The oldest traffic carrying chain suspension bridge in the world celebrates its 200th anniversary today.
But plans to celebrate the iconic Union Chain Bridge’s bicentenary on 26 July have been cancelled in the wake of coronavirus, leaving the local communities of north Northumberland and Berwickshire – which the bridge links – without any physical events to mark the milestone.
The celebrations included the awarding of a prestigious plaque, naming the bridge an International Historic Civil Engineering Landmark, by the presidents of the American and Japanese Societies of Civil Engineers and the UK Institution of Civil Engineers.
The accolade is only held by about 50 landmarks worldwide, including the Forth Bridge, the Eiffel Tower, the bridges at Sydney Harbour, and the Golden Gate Bridge.
“The celebrations were going to be big, because the bicentenary of the oldest road suspension bridge in the world is quite an event, and one that ought to have been marked in a big way,” said Friends of the Union Chain Bridge secretary Edward Cawthorn.
“It is a shame they had to be cancelled. Obviously in the great scheme of things there are more important things than the abandonment of celebrations, but we were upset that it had to happen.”
The plaque will now be presented to the Union Bridge – which was the first of its kind to be constructed in 1820 – when its long-awaited restoration work is completed in 2021, after beginning in August.
Following serious concerns about the bridge’s structure, it received £3.14 million from The National Lottery Heritage Fund in September 2019 after a successful bid was put together by the councils either side of the border, Museums Northumberland and community group Friends of the Union Chain Bridge.
Northumberland Country Council and Scottish Borders Council have since put a collective £5.7 million towards the £10.5 million scheme.
“It’s a very big project, which involves the complete dismantling of the bridge, and the removal of all the chains, the hangers, the supporters, and the road way itself. It’s a complete restoration and there will be no sign of the bridge except from the two towers on the English and Scottish sides – it’s going to be very strange,” explained Cawthorn.
“It’s a great relief that the work is starting, as there have been times during the last five or six years that it looked like the plans would not succeed. The bridge was placed on the English Heritage at Risk Register and there was a danger that it would be closed to road traffic and restricted to pedestrian use.
“It was the perseverance of the councils, as well as the Friends, that led to the grant which really meant the restoration could go ahead,” he said.
On the works beginning next month, Scottish Borders Councillor, Gordon Edgar, said: “This is another hugely positive step forward for such an important project. We’re now looking forward to work starting as the next chapter in the Union Chain Bridge’s unique history gets underway.”
The bridge has been restored several times during its lifetime, but Cawthorn said there has never been a project like this one.
The last major restoration was completed back in 1903, when cables were added to strengthen the chains. It has since been discovered that they do not assist in stabilising the bridge at all, and they are now being removed as part of the new works, restoring the bridge to its original state.
The project, expected to be completed in November 2021 if all goes to plan, means local people will face a 22-mile return trip to get from one side to the other when the bridge is not there. Yet, Cawthorn said the communities are “fully supportive” of the restoration.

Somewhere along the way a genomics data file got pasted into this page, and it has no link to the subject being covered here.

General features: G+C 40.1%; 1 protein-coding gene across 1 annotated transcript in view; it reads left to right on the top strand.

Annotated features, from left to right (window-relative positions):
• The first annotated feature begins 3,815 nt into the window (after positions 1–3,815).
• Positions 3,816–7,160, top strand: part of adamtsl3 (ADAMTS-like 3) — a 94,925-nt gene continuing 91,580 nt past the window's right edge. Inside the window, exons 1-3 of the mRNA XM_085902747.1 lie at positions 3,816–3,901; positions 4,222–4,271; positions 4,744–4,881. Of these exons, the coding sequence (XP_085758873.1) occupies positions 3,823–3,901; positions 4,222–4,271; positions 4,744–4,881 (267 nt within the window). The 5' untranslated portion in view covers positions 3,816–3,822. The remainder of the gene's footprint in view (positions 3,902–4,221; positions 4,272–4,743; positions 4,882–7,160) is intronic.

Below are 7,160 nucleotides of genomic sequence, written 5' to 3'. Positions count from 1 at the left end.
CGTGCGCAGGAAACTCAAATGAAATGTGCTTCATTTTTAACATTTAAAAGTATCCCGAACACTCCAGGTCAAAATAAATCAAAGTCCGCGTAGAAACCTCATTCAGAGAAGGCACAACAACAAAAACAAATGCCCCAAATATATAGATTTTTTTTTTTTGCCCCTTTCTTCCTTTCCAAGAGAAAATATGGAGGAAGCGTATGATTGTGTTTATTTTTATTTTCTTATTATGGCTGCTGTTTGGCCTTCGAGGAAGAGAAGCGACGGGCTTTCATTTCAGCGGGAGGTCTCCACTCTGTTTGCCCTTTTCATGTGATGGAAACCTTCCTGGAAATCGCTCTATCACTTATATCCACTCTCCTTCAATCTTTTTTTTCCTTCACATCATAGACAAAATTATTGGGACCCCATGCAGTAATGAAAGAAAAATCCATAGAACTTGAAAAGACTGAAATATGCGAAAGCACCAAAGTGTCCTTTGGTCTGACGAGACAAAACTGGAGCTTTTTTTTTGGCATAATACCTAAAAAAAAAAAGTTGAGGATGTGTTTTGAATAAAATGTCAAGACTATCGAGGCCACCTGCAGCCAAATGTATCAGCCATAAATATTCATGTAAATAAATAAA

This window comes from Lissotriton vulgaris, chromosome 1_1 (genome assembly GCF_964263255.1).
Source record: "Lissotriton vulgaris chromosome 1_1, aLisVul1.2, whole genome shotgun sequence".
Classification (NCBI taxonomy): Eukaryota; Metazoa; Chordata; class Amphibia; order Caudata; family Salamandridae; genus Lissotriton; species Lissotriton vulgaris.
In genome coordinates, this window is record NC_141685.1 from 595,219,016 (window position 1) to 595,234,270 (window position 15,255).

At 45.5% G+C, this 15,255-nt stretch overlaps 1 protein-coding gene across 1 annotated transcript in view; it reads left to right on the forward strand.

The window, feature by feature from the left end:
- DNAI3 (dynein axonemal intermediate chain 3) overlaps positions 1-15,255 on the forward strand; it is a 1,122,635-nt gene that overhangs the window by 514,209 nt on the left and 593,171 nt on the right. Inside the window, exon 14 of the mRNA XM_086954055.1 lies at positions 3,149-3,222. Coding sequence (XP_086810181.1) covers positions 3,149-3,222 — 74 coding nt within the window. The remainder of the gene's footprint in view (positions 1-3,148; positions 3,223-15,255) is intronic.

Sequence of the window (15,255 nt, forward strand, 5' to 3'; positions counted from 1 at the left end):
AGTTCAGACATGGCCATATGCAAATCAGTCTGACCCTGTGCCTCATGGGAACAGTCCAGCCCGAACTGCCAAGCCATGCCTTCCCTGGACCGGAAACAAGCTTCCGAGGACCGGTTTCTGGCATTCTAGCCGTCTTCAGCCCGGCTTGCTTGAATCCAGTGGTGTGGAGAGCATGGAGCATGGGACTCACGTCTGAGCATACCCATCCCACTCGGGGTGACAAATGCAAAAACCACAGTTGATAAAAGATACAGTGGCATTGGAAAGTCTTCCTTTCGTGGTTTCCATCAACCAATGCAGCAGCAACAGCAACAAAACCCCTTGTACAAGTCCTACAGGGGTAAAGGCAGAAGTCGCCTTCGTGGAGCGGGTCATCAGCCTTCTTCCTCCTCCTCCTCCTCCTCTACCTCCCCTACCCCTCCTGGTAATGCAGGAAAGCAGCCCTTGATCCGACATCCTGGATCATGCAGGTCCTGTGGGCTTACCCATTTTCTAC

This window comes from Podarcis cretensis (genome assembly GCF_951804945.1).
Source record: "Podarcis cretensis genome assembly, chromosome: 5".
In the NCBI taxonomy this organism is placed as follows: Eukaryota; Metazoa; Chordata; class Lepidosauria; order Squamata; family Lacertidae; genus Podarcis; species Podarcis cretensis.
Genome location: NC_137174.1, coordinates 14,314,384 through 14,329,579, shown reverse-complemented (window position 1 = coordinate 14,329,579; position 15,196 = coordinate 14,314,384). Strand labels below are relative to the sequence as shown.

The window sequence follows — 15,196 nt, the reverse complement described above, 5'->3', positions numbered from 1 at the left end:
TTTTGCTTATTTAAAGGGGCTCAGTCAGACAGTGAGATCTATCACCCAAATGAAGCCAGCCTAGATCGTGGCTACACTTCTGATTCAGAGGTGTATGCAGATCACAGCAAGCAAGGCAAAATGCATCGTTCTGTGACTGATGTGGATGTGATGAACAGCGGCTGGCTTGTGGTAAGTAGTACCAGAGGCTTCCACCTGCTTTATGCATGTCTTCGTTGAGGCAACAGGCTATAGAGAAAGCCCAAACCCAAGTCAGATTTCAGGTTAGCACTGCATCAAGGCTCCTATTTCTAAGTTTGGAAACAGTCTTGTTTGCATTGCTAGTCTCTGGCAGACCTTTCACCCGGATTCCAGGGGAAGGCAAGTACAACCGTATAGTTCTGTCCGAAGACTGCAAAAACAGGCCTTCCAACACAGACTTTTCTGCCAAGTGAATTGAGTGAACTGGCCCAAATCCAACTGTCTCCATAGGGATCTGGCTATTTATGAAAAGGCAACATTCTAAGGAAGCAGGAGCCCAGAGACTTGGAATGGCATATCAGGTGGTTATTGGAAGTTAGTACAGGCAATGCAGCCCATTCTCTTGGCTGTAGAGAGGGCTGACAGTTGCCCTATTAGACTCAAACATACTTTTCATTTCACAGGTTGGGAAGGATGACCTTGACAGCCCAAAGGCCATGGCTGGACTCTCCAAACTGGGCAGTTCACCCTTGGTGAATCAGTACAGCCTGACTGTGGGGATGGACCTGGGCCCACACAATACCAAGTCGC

“The community is very proud of the bridge and it’s a much-loved local feature,” he said. “It was built as an essential way to take lime and coal into Berwickshire from Northumberland. Now, it’s a vital link between the communities and is used daily by a large number of local residents, school trips, and tradesmen.
“There were a few community events planned to celebrate the bicentenary, with the main one being at Paxton House, near where the bridge sits. Concerto Caledonia were to present a concert based on early 19th century Scottish music, with a grand finale ceilidh to round off the celebrations.”
Before Covid-19 struck, speakers were scheduled to fly in from the United States, Japan and Norway on the anniversary to give talks on the way the structure, built by Captain Samuel Brown, has influenced suspension bridge designs over the past two centuries.
Cawthorn said: “Samuel Brown was a pioneer in chain development. He developed chains for Royal Navy ships to replace the old hemp anchor ropes, then developed his design for not only bridges but for chain piers – he built one in Newhaven in Edinburgh and he built the Brighton Chain Pier. Both were destroyed by storms in the late 19th century.
“The Union Chain Bridge was the first of its kind, along with the Menai suspension bridge in North Wales, which was started slightly before the Union Bridge but was completed later in 1826. That meant that the Union Bridge was the oldest.”
Virtual celebrations to commemorate the anniversary will take place instead on 26 July, with a range of online activities celebrating the history and heritage of the structure, including the premiere of a specially commissioned film.
And, there is something else to celebrate as the bridge was awarded a Guinness World Record in June, and is now officially the world’s oldest road suspension bridge still carrying vehicular traffic. Cawthorn said it was a “proud moment”.
He said: “We always knew it was the oldest, but it’s nice to have it officially recognised. It’s another feather in the bridge’s cap.”
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